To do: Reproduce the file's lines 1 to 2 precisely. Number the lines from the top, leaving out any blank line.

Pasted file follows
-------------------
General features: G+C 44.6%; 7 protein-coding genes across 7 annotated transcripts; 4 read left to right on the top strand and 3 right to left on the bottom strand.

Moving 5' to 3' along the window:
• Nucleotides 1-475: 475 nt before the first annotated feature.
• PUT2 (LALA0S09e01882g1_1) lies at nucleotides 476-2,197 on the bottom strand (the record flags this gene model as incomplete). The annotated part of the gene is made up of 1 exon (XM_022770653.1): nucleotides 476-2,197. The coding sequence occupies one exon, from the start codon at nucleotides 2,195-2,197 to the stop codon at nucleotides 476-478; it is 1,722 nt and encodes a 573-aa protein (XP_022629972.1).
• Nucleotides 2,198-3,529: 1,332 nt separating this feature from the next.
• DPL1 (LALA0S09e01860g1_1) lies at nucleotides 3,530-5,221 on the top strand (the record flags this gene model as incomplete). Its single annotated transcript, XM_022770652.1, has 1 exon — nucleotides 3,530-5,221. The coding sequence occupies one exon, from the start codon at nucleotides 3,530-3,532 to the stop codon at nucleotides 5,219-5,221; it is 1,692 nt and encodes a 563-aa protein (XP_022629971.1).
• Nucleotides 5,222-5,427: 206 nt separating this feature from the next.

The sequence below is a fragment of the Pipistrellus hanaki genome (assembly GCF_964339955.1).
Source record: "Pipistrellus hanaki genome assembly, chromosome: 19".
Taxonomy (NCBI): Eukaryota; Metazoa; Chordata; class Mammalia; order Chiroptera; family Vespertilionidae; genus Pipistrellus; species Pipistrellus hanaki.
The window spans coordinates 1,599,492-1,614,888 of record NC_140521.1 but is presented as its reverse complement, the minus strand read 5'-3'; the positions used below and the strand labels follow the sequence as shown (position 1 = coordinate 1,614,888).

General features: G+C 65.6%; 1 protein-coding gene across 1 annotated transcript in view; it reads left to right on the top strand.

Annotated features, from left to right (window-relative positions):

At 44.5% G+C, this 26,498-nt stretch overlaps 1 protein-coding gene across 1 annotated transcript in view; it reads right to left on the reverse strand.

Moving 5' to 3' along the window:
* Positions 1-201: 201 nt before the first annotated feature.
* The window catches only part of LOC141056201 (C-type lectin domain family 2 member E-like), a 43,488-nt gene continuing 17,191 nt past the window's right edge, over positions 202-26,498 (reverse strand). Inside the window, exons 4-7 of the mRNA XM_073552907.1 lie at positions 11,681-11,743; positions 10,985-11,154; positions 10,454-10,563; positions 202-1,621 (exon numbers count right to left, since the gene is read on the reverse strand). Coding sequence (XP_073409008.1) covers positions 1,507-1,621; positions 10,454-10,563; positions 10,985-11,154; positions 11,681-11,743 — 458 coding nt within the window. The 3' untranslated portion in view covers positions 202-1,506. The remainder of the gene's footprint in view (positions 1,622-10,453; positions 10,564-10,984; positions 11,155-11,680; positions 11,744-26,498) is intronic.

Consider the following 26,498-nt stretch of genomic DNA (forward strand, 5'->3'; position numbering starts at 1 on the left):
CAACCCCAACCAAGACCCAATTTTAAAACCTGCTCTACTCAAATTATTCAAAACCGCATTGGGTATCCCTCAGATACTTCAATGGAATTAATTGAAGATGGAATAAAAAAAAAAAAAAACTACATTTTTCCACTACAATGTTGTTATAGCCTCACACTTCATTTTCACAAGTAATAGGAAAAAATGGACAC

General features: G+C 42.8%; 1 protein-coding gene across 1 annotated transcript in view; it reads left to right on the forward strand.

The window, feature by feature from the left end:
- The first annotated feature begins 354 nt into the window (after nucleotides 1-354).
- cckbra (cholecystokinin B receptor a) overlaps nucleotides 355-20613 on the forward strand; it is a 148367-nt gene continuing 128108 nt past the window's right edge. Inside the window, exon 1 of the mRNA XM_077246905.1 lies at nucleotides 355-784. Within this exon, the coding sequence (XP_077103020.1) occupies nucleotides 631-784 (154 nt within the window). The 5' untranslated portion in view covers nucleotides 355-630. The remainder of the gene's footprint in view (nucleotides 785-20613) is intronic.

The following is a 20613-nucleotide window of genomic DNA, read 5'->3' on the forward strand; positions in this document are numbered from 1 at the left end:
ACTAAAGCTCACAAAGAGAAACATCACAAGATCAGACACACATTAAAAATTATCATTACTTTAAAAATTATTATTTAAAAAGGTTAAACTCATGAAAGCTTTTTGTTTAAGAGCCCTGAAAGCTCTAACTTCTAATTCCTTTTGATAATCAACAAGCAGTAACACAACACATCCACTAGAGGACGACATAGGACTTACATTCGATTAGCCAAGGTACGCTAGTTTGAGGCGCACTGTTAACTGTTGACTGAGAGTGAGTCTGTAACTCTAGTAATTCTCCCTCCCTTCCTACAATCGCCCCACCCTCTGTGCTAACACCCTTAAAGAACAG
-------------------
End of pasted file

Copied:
General features: G+C 44.6%; 7 protein-coding genes across 7 annotated transcripts; 4 read left to right on the top strand and 3 right to left on the bottom strand.

Moving 5' to 3' along the window: